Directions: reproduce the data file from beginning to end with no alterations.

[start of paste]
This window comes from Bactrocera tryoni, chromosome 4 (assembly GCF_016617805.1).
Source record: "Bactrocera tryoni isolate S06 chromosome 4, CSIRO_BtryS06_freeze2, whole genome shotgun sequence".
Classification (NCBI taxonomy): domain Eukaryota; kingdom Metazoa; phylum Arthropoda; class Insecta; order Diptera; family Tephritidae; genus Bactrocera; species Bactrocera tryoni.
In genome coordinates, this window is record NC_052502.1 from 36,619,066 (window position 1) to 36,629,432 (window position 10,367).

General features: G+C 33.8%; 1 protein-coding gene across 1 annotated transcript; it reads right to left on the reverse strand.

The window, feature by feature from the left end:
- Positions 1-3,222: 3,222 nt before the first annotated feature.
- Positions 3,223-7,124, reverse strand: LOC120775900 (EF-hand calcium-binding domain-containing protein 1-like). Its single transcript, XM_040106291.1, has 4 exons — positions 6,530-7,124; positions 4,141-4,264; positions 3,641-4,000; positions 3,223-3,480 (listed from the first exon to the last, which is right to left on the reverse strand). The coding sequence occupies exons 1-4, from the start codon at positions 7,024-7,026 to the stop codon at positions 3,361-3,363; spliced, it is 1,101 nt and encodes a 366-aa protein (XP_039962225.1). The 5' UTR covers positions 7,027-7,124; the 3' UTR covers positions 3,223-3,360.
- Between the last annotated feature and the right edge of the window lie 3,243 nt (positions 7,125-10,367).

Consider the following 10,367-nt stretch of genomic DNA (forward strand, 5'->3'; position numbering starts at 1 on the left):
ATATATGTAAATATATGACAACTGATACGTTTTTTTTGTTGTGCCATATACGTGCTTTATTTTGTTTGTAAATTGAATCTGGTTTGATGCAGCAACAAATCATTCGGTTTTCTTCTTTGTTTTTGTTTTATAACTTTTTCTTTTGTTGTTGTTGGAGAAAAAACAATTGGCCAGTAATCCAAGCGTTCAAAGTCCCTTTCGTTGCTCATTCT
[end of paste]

This window comes from Bactrocera tryoni, chromosome 4 (assembly GCF_016617805.1).
Source record: "Bactrocera tryoni isolate S06 chromosome 4, CSIRO_BtryS06_freeze2, whole genome shotgun sequence".
Classification (NCBI taxonomy): domain Eukaryota; kingdom Metazoa; phylum Arthropoda; class Insecta; order Diptera; family Tephritidae; genus Bactrocera; species Bactrocera tryoni.
In genome coordinates, this window is record NC_052502.1 from 36,619,066 (window position 1) to 36,629,432 (window position 10,367).

General features: G+C 33.8%; 1 protein-coding gene across 1 annotated transcript; it reads right to left on the reverse strand.

The window, feature by feature from the left end:
- Positions 1-3,222: 3,222 nt before the first annotated feature.
- Positions 3,223-7,124, reverse strand: LOC120775900 (EF-hand calcium-binding domain-containing protein 1-like). Its single transcript, XM_040106291.1, has 4 exons — positions 6,530-7,124; positions 4,141-4,264; positions 3,641-4,000; positions 3,223-3,480 (listed from the first exon to the last, which is right to left on the reverse strand). The coding sequence occupies exons 1-4, from the start codon at positions 7,024-7,026 to the stop codon at positions 3,361-3,363; spliced, it is 1,101 nt and encodes a 366-aa protein (XP_039962225.1). The 5' UTR covers positions 7,027-7,124; the 3' UTR covers positions 3,223-3,360.
- Between the last annotated feature and the right edge of the window lie 3,243 nt (positions 7,125-10,367).

Consider the following 10,367-nt stretch of genomic DNA (forward strand, 5'->3'; position numbering starts at 1 on the left):
ATATATGTAAATATATGACAACTGATACGTTTTTTTTGTTGTGCCATATACGTGCTTTATTTTGTTTGTAAATTGAATCTGGTTTGATGCAGCAACAAATCATTCGGTTTTCTTCTTTGTTTTTGTTTTATAACTTTTTCTTTTGTTGTTGTTGGAGAAAAAACAATTGGCCAGTAATCCAAGCGTTCAAAGTCCCTTTCGTTGCTCATTCT